Pacquiao’s adviser Michael Koncz has told the Los Angeles Times that he was “a little puzzled and dismayed” that Mayweather would not agree to the $5m (??3.37m) penalty the Filipino’s representatives had proposed should either fighter test positive for a banned drug.
However, Mayweather Promotions chief executive Leonard Ellerbe told the same newspaper that the drug testing protocol for the May 2 fight in Las Vegas had been “rigorously negotiated” by Pacquiao promoters Top Rank.
Ellerbe called Koncz an “idiot.”
“If this moron didn’t convey his fighter’s wishes when the negotiation was going on, that’s their problem,” he said.
Drug-testing was an issue in attempts to make a Mayweather-Pacquiao fight in late 2009 and early 2010.
Mayweather wanted random Olympic-style blood and urine testing, but Pacquiao objected to some of the protocols and the deal collapsed.
Mayweather later accused Pacquiao of using performance-enhancing drugs, a charge which the Filipino denied.
Pacquiao sued Mayweather over the accusation, and the two settled out of court.
Drug-testing differences have been just part of the long path to the May 2 contest between the two fighters widely considered the best pound-for-pound fighters of their generation.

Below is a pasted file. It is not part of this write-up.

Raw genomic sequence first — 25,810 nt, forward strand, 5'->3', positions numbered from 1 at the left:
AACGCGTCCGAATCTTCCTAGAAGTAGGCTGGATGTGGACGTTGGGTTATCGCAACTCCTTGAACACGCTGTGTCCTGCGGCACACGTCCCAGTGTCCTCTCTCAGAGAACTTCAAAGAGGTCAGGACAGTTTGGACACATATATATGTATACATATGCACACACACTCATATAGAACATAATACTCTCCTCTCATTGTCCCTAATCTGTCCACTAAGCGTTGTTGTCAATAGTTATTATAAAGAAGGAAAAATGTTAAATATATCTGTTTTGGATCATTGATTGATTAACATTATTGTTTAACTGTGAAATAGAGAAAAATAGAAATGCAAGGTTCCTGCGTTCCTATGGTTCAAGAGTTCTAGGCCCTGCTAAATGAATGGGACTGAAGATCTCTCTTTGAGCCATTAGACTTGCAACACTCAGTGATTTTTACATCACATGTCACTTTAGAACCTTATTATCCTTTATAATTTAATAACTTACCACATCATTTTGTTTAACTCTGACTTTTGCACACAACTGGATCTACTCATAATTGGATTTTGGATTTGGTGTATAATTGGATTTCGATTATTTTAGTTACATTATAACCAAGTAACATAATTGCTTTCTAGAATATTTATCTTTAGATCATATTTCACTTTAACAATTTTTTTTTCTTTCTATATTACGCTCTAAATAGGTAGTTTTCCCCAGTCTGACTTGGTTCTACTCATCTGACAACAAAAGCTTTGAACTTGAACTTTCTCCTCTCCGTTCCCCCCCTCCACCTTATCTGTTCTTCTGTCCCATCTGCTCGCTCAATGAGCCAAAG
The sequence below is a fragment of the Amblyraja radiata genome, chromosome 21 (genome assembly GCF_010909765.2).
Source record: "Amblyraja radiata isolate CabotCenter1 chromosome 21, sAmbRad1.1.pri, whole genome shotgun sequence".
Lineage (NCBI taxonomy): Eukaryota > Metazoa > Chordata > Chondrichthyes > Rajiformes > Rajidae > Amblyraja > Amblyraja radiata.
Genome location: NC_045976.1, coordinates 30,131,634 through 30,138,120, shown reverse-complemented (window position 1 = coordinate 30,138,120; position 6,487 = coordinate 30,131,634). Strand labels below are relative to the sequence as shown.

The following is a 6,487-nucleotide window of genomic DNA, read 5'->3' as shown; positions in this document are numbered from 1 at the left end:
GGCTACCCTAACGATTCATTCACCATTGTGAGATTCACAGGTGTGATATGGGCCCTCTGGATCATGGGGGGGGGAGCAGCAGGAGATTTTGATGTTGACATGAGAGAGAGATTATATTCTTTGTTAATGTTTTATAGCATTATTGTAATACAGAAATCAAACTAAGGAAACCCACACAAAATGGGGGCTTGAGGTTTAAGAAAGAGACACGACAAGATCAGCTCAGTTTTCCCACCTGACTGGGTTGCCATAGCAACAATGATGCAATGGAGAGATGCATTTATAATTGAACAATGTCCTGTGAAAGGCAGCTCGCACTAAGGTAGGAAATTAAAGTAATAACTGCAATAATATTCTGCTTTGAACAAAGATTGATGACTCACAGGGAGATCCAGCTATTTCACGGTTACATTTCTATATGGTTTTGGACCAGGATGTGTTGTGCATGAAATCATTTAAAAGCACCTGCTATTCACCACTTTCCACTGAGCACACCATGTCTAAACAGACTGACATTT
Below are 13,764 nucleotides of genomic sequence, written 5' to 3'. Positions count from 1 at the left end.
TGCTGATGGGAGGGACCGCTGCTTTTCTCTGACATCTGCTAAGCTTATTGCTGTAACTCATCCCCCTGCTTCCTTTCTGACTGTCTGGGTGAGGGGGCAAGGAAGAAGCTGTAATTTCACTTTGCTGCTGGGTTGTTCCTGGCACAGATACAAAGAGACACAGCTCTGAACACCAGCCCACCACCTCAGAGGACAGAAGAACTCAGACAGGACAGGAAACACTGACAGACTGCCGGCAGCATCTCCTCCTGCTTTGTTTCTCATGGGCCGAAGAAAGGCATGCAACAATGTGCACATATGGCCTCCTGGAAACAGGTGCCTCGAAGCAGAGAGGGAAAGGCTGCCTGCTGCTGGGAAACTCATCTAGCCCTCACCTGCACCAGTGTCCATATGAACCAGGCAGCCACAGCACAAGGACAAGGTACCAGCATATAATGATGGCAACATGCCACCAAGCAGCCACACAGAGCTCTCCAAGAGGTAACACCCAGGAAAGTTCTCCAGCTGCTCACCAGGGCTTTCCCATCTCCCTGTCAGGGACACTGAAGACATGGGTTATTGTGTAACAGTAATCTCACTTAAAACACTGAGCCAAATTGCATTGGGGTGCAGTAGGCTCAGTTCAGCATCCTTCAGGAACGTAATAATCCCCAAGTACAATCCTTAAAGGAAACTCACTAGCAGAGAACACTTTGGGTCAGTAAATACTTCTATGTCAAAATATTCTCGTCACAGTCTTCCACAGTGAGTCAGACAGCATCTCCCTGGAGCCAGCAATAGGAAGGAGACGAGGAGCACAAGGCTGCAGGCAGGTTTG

Pacquiao is 57-5 with two drawn and 38 knockouts, while Mayweather is 47-0 with 26 knockouts.
Last week, the US Anti-Doping Agency said both fighters had agreed to undergo Olympic-style random drug-testing prior to the bout.
Mayweather has had USADA testing for all of his bouts since 2010.
Pacquiao first suggested that the reciprocal fine for a failed drug test was extra insurance that a doping issue would not jeopardise the fight that fans worldwide have longed for.
But Ellerbe said the arrangement was an attempt to “put a $5m price tag if Manny tested positive”.
“It will cost Manny a lot more than some $5m if he comes up positive,” he said.